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Medical research needs $30b funding boost: McKeon

Researchers have welcomed Simon McKeon’s review into health and medical research. verticalpharmacy/Flickr

The cost of healthcare is escalating at an unsustainable rate and an additional $2-3 billion a year for the next ten years should be invested in research to address the problem, according to a government-commissioned review of health and medical research.

The review panel, chaired by 2011 Australian of the year and CSIRO chairman Simon McKeon, has made 21 recommendations, including redirecting at least 3% of the Federal Government’s public sector health budget to research.

The panel argues funding should be focused on research into diseases that most affect Australians as well as into indigenous health, rural and remote health, and the developing field of personalised medicine.

It has also recommended re-engineering the granting process administered by the National Health and Medical Research Council to deliver more five-year grants, attracting new investment in research by better commercialising Australian research discoveries, and promoting philanthropic investment in Australian health and medical research.

The panel also recommended the establishment of “Integrated Health Research Centres”, bringing together hospital networks, universities and medical research institutes, to fast-track the discoveries that will bring the greatest benefits to patients.

Doug Hilton, director of the Walter and Eliza Hall Institute, and the leader of the Discoveries Need Dollars campaign to protect medical research funding, welcomed the recommendations, and said they would bring about substantial economic benefits from lowered healthcare costs and improved productivity.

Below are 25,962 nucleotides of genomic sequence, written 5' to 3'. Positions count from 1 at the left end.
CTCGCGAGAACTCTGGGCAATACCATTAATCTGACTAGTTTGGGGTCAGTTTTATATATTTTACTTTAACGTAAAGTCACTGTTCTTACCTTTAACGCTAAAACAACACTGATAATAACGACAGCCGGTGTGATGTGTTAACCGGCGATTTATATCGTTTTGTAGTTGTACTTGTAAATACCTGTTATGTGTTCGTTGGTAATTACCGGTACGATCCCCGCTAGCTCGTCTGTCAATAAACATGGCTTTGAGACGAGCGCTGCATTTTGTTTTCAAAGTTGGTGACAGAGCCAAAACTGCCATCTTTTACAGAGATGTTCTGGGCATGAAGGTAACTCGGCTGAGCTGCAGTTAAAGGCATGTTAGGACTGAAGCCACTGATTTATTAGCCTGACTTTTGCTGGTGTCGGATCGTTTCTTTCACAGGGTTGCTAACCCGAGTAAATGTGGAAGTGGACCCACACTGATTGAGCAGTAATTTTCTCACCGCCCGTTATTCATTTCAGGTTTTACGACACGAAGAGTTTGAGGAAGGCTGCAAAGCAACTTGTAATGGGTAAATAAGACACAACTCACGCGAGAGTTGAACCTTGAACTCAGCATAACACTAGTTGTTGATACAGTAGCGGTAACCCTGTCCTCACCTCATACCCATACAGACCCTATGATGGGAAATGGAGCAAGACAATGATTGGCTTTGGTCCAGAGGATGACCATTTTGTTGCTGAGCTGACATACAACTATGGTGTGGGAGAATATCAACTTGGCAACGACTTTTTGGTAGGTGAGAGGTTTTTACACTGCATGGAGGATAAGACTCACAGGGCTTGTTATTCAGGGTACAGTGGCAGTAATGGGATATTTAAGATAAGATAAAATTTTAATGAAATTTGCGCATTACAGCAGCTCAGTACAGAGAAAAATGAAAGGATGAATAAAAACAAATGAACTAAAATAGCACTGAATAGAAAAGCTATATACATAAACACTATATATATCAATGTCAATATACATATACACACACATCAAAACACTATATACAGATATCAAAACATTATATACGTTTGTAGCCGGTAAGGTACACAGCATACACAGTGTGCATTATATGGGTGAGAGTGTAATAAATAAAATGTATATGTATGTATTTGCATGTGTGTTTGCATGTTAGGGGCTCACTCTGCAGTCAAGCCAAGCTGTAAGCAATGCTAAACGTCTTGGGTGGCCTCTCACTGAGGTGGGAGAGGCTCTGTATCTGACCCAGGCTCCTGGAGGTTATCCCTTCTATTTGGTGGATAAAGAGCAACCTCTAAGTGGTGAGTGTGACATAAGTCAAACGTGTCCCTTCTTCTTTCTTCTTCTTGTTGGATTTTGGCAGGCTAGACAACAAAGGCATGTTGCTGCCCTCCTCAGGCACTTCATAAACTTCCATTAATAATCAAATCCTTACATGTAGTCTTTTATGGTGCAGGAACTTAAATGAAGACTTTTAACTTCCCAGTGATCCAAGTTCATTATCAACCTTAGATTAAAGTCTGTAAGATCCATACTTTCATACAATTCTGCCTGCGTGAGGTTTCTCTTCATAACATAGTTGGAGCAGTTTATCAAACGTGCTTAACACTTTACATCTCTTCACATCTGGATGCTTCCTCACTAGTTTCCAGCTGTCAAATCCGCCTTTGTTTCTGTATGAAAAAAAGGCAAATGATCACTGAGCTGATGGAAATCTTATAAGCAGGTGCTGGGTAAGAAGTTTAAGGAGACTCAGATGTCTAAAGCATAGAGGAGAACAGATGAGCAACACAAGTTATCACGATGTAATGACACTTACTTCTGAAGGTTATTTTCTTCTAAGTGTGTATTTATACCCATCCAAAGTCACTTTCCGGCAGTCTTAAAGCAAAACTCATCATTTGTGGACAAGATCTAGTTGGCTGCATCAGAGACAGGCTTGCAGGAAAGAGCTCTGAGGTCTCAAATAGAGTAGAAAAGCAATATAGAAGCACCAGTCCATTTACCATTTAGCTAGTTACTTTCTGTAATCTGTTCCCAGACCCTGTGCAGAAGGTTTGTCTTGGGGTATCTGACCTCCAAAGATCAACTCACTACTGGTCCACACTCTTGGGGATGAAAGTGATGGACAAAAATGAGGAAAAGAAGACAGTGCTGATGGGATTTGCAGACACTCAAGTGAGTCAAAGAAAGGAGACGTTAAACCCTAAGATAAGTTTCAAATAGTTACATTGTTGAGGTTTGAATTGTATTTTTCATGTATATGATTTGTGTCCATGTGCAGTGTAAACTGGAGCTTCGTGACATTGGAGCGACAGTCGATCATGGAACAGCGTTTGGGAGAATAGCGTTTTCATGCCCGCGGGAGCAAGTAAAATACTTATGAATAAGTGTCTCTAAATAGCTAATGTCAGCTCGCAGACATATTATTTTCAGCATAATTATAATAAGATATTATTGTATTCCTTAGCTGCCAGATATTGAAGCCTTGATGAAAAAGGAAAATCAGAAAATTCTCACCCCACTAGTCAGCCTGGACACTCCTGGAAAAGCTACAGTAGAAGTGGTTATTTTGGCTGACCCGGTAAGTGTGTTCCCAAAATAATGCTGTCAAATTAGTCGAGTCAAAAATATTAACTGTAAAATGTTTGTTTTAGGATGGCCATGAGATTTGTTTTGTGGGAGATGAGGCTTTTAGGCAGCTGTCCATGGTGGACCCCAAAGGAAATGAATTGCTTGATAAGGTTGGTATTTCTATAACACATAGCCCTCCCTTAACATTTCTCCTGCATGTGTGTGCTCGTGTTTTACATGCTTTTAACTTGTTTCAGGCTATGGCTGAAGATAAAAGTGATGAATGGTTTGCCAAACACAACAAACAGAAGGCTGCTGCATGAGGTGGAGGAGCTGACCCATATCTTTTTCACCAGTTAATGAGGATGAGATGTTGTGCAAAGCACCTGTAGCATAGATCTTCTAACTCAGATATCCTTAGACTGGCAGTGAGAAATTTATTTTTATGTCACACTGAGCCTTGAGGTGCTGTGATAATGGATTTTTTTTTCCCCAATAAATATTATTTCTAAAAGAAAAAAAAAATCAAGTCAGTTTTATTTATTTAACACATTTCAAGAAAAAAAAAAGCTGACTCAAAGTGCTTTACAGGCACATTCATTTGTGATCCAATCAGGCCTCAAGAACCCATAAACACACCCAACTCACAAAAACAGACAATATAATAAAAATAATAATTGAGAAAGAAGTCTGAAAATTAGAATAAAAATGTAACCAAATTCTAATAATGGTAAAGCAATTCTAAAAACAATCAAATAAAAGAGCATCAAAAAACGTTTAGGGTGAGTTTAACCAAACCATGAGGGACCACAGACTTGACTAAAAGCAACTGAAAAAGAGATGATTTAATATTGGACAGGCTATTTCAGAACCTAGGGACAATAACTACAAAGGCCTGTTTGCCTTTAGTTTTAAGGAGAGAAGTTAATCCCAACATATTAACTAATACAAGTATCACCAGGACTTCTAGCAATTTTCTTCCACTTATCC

“I urge the government and opposition to commit to fully adopting the review’s recommendations.”

Darren Saunders, cancer biologist at the Garvan Institute of Medical Research, said pegging funding to the health budget would provide much more stability in the long-term outlook.

But he said as researchers were awaiting news from the government on whether research grants could be put on hold, questions remained about the cost of implementing the recommendations.

“It’s clear the review panel have got the message that there are things to be fixed. The big question is how it will be implemented - that’s going to be the real challenge.”

Ted Maddess, director of the ARC Centre of Excellence in Vision Science, wrote one of the 300 submissions to the review.

Professor Maddess said the call for more funding was good news, with the recommendations on five-year grants and the development of research centres likely to deliver more efficiency.

“More sustained funding is probably more important than just more funding, although there’s no doubt we’re not funded at the appropriate level.”

He added that virtual institutes modelled on the Canadian system would be a step in the right direction.

“The current system is inefficient you just get going on a project and then you have to reapply for funding.”

Dr Saunders agreed a move to five-year grants, along with other measures to train, support and retain the research workforce would be helpful.

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